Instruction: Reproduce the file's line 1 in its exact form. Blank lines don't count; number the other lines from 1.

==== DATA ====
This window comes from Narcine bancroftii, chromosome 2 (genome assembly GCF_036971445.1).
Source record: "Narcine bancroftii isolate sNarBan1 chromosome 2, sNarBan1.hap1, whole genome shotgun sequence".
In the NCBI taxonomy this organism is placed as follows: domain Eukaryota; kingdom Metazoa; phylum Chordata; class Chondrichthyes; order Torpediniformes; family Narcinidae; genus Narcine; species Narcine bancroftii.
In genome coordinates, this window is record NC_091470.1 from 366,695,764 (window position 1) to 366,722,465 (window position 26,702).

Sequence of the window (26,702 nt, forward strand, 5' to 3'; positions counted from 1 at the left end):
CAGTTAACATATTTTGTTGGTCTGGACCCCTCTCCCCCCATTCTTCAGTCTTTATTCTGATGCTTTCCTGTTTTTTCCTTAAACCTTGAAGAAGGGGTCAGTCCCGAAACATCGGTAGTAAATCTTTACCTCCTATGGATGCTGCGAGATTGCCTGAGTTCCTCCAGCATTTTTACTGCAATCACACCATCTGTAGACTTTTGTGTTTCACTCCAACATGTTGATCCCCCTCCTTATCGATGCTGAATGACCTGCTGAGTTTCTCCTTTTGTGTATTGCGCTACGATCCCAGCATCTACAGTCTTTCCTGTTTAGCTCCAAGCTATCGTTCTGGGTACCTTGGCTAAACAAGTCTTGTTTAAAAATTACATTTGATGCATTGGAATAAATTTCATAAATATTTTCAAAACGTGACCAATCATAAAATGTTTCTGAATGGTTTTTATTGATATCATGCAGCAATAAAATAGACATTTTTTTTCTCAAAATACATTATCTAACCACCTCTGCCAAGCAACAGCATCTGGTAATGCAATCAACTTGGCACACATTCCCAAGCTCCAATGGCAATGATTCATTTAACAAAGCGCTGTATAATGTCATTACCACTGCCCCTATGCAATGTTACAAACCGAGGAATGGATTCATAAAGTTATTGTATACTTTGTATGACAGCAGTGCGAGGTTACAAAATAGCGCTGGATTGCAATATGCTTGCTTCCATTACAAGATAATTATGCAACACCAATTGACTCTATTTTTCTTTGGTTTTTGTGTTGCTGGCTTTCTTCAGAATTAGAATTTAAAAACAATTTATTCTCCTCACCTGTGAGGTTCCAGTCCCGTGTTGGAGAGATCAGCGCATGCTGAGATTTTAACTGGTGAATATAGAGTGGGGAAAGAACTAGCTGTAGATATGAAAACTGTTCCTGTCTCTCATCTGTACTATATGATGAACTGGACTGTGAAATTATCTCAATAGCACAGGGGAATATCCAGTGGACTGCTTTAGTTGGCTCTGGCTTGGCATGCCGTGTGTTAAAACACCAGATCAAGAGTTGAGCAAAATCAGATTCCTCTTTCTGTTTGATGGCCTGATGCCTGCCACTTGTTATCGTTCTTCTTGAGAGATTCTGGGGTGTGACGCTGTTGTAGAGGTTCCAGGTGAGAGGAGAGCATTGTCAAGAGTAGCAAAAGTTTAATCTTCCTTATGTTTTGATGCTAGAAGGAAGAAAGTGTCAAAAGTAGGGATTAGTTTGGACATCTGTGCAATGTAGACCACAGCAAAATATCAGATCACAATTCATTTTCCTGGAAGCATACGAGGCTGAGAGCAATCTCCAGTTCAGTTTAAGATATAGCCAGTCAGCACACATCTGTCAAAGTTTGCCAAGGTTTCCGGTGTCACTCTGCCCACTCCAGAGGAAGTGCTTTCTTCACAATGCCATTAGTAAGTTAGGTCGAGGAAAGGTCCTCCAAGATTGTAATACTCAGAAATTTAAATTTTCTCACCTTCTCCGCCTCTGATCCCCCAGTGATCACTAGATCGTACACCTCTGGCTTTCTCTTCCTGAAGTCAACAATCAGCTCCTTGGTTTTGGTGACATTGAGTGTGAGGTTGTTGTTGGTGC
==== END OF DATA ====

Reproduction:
This window comes from Narcine bancroftii, chromosome 2 (genome assembly GCF_036971445.1).